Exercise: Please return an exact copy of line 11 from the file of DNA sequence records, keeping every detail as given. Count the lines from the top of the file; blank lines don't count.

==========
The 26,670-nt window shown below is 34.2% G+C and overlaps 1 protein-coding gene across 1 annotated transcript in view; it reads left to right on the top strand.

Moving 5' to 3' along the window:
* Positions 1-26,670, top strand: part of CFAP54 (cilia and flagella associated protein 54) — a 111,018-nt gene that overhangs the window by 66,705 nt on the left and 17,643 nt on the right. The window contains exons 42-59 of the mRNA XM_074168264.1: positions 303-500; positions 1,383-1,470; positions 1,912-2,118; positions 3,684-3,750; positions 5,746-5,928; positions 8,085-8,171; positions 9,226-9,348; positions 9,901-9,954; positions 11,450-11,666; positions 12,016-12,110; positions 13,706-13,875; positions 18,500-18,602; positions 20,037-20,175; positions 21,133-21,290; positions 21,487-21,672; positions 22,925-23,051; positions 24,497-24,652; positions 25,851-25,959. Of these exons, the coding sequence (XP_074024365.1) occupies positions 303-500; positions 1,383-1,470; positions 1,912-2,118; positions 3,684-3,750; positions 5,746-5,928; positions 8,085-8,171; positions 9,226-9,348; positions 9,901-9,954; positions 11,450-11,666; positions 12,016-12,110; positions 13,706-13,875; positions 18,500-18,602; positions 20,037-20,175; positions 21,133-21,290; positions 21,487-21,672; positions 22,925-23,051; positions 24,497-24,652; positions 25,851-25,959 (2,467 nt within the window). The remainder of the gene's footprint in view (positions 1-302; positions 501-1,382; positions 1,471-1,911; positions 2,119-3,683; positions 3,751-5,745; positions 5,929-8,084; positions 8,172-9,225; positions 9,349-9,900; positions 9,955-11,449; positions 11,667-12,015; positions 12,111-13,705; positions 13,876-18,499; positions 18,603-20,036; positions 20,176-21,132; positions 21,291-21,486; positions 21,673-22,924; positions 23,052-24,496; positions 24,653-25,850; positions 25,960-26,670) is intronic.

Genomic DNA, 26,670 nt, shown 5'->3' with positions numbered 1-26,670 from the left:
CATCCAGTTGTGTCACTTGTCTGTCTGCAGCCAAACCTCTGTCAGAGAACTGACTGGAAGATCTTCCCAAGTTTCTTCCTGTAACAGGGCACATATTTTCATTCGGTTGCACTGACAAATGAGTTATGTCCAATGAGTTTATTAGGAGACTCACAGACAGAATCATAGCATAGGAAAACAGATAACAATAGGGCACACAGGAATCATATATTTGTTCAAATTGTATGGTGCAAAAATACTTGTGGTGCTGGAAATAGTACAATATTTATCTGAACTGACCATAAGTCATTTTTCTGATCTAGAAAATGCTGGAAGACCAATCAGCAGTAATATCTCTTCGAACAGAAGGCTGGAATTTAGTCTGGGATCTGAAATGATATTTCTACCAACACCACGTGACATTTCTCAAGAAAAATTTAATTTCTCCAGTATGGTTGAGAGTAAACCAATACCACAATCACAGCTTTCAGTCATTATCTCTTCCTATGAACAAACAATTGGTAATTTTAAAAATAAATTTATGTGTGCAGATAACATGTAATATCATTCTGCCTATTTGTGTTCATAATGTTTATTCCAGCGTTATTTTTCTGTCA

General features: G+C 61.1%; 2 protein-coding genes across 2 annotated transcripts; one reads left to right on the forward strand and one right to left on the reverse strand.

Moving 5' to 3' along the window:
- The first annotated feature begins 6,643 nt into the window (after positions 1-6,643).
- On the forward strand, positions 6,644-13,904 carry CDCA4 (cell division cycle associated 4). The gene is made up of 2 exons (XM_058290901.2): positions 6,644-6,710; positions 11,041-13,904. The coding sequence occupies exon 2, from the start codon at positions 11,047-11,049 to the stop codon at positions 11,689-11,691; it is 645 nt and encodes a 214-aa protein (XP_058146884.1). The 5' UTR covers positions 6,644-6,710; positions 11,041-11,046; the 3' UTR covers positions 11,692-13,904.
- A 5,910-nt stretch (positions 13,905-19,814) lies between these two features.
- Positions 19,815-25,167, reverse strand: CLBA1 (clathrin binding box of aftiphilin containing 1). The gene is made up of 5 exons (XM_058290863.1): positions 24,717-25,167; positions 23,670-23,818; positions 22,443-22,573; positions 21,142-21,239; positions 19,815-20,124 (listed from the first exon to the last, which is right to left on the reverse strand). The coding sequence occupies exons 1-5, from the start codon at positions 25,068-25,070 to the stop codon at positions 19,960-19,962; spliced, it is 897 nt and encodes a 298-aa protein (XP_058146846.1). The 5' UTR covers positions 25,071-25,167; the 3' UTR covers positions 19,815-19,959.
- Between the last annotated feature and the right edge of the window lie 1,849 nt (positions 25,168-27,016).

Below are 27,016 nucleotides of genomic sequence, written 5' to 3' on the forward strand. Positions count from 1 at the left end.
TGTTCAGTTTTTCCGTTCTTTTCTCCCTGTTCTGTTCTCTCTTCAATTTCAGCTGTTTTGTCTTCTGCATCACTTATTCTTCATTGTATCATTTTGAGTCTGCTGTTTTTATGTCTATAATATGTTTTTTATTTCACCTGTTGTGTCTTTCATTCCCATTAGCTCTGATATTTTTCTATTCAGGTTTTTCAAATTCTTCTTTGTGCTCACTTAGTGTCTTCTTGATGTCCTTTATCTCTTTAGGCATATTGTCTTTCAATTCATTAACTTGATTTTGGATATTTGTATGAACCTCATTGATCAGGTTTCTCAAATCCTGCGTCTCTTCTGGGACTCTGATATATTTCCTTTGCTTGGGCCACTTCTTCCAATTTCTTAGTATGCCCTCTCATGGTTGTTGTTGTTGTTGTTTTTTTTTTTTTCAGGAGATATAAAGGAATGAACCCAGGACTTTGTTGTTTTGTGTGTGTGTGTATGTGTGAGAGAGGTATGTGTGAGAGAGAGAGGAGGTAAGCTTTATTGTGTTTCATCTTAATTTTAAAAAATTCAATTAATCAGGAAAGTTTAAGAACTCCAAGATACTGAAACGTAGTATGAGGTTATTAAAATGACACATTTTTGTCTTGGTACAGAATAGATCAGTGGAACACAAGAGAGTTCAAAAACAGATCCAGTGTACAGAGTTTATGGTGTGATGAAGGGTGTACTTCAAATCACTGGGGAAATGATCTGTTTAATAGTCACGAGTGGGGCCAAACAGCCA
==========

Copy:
- Positions 19,815-25,167, reverse strand: CLBA1 (clathrin binding box of aftiphilin containing 1). The gene is made up of 5 exons (XM_058290863.1): positions 24,717-25,167; positions 23,670-23,818; positions 22,443-22,573; positions 21,142-21,239; positions 19,815-20,124 (listed from the first exon to the last, which is right to left on the reverse strand). The coding sequence occupies exons 1-5, from the start codon at positions 25,068-25,070 to the stop codon at positions 19,960-19,962; spliced, it is 897 nt and encodes a 298-aa protein (XP_058146846.1). The 5' UTR covers positions 25,071-25,167; the 3' UTR covers positions 19,815-19,959.